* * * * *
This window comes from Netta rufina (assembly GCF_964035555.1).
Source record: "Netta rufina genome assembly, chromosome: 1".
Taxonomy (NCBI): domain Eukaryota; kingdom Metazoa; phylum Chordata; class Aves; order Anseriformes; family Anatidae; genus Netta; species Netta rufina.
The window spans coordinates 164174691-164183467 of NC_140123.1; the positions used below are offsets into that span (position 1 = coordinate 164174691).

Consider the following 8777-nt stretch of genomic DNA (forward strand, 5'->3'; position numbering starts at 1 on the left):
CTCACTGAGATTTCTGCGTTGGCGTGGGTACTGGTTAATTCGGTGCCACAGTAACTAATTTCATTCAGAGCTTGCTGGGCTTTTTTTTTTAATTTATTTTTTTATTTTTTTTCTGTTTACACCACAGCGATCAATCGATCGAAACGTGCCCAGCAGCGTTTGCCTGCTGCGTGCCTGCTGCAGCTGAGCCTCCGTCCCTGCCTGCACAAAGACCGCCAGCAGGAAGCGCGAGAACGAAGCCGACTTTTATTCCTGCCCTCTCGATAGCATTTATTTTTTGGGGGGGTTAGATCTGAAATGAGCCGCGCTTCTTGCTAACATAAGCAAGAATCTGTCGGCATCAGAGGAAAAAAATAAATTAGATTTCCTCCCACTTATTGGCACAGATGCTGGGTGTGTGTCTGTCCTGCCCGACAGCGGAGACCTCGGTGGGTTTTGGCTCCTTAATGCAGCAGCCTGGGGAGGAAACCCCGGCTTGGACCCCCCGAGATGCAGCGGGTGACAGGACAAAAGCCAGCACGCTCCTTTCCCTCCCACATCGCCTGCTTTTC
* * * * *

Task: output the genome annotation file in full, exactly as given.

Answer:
This window comes from Netta rufina (assembly GCF_964035555.1).
Source record: "Netta rufina genome assembly, chromosome: 1".
Taxonomy (NCBI): domain Eukaryota; kingdom Metazoa; phylum Chordata; class Aves; order Anseriformes; family Anatidae; genus Netta; species Netta rufina.
The window spans coordinates 164174691-164183467 of NC_140123.1; the positions used below are offsets into that span (position 1 = coordinate 164174691).

Consider the following 8777-nt stretch of genomic DNA (forward strand, 5'->3'; position numbering starts at 1 on the left):
CTCACTGAGATTTCTGCGTTGGCGTGGGTACTGGTTAATTCGGTGCCACAGTAACTAATTTCATTCAGAGCTTGCTGGGCTTTTTTTTTTAATTTATTTTTTTATTTTTTTTCTGTTTACACCACAGCGATCAATCGATCGAAACGTGCCCAGCAGCGTTTGCCTGCTGCGTGCCTGCTGCAGCTGAGCCTCCGTCCCTGCCTGCACAAAGACCGCCAGCAGGAAGCGCGAGAACGAAGCCGACTTTTATTCCTGCCCTCTCGATAGCATTTATTTTTTGGGGGGGTTAGATCTGAAATGAGCCGCGCTTCTTGCTAACATAAGCAAGAATCTGTCGGCATCAGAGGAAAAAAATAAATTAGATTTCCTCCCACTTATTGGCACAGATGCTGGGTGTGTGTCTGTCCTGCCCGACAGCGGAGACCTCGGTGGGTTTTGGCTCCTTAATGCAGCAGCCTGGGGAGGAAACCCCGGCTTGGACCCCCCGAGATGCAGCGGGTGACAGGACAAAAGCCAGCACGCTCCTTTCCCTCCCACATCGCCTGCTTTTC